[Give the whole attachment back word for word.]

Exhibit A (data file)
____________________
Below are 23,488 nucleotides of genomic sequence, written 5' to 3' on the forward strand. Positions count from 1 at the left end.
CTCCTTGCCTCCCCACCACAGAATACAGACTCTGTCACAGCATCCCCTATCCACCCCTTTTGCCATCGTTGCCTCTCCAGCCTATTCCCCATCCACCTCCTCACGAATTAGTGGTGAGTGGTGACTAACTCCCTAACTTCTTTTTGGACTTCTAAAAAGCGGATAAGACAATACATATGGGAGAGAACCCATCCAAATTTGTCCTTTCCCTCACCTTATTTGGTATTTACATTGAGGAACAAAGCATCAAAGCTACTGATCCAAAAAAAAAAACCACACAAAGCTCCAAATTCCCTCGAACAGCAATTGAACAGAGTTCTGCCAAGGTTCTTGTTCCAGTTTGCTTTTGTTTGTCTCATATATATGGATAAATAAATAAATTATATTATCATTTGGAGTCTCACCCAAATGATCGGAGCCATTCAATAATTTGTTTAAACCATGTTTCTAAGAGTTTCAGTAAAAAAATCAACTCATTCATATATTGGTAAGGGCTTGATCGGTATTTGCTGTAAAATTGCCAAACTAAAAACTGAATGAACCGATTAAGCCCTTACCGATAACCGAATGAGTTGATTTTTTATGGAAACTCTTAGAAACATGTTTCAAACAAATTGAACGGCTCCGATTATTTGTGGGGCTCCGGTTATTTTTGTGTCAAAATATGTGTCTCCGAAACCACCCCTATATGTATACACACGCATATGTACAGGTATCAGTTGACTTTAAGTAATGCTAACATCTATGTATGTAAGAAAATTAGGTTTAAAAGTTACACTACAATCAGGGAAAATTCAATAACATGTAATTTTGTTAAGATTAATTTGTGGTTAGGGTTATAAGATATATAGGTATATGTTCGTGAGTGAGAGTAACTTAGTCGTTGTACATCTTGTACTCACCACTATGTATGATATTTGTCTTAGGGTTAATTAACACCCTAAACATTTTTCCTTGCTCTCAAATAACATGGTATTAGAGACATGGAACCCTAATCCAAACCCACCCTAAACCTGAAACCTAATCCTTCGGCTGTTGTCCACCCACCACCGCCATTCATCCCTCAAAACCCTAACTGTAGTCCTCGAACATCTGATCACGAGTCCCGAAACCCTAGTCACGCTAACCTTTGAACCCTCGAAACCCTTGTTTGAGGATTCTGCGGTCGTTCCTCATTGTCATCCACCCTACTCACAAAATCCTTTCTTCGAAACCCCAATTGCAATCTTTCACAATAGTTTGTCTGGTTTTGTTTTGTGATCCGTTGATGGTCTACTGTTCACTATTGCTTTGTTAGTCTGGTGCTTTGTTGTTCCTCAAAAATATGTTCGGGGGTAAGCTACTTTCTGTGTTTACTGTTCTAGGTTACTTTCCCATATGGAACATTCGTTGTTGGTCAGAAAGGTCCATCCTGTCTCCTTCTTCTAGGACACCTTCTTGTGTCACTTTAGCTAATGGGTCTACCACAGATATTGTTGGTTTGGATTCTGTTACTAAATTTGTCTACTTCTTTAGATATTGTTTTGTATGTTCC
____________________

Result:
Below are 23,488 nucleotides of genomic sequence, written 5' to 3' on the forward strand. Positions count from 1 at the left end.
CTCCTTGCCTCCCCACCACAGAATACAGACTCTGTCACAGCATCCCCTATCCACCCCTTTTGCCATCGTTGCCTCTCCAGCCTATTCCCCATCCACCTCCTCACGAATTAGTGGTGAGTGGTGACTAACTCCCTAACTTCTTTTTGGACTTCTAAAAAGCGGATAAGACAATACATATGGGAGAGAACCCATCCAAATTTGTCCTTTCCCTCACCTTATTTGGTATTTACATTGAGGAACAAAGCATCAAAGCTACTGATCCAAAAAAAAAAACCACACAAAGCTCCAAATTCCCTCGAACAGCAATTGAACAGAGTTCTGCCAAGGTTCTTGTTCCAGTTTGCTTTTGTTTGTCTCATATATATGGATAAATAAATAAATTATATTATCATTTGGAGTCTCACCCAAATGATCGGAGCCATTCAATAATTTGTTTAAACCATGTTTCTAAGAGTTTCAGTAAAAAAATCAACTCATTCATATATTGGTAAGGGCTTGATCGGTATTTGCTGTAAAATTGCCAAACTAAAAACTGAATGAACCGATTAAGCCCTTACCGATAACCGAATGAGTTGATTTTTTATGGAAACTCTTAGAAACATGTTTCAAACAAATTGAACGGCTCCGATTATTTGTGGGGCTCCGGTTATTTTTGTGTCAAAATATGTGTCTCCGAAACCACCCCTATATGTATACACACGCATATGTACAGGTATCAGTTGACTTTAAGTAATGCTAACATCTATGTATGTAAGAAAATTAGGTTTAAAAGTTACACTACAATCAGGGAAAATTCAATAACATGTAATTTTGTTAAGATTAATTTGTGGTTAGGGTTATAAGATATATAGGTATATGTTCGTGAGTGAGAGTAACTTAGTCGTTGTACATCTTGTACTCACCACTATGTATGATATTTGTCTTAGGGTTAATTAACACCCTAAACATTTTTCCTTGCTCTCAAATAACATGGTATTAGAGACATGGAACCCTAATCCAAACCCACCCTAAACCTGAAACCTAATCCTTCGGCTGTTGTCCACCCACCACCGCCATTCATCCCTCAAAACCCTAACTGTAGTCCTCGAACATCTGATCACGAGTCCCGAAACCCTAGTCACGCTAACCTTTGAACCCTCGAAACCCTTGTTTGAGGATTCTGCGGTCGTTCCTCATTGTCATCCACCCTACTCACAAAATCCTTTCTTCGAAACCCCAATTGCAATCTTTCACAATAGTTTGTCTGGTTTTGTTTTGTGATCCGTTGATGGTCTACTGTTCACTATTGCTTTGTTAGTCTGGTGCTTTGTTGTTCCTCAAAAATATGTTCGGGGGTAAGCTACTTTCTGTGTTTACTGTTCTAGGTTACTTTCCCATATGGAACATTCGTTGTTGGTCAGAAAGGTCCATCCTGTCTCCTTCTTCTAGGACACCTTCTTGTGTCACTTTAGCTAATGGGTCTACCACAGATATTGTTGGTTTGGATTCTGTTACTAAATTTGTCTACTTCTTTAGATATTGTTTTGTATGTTCC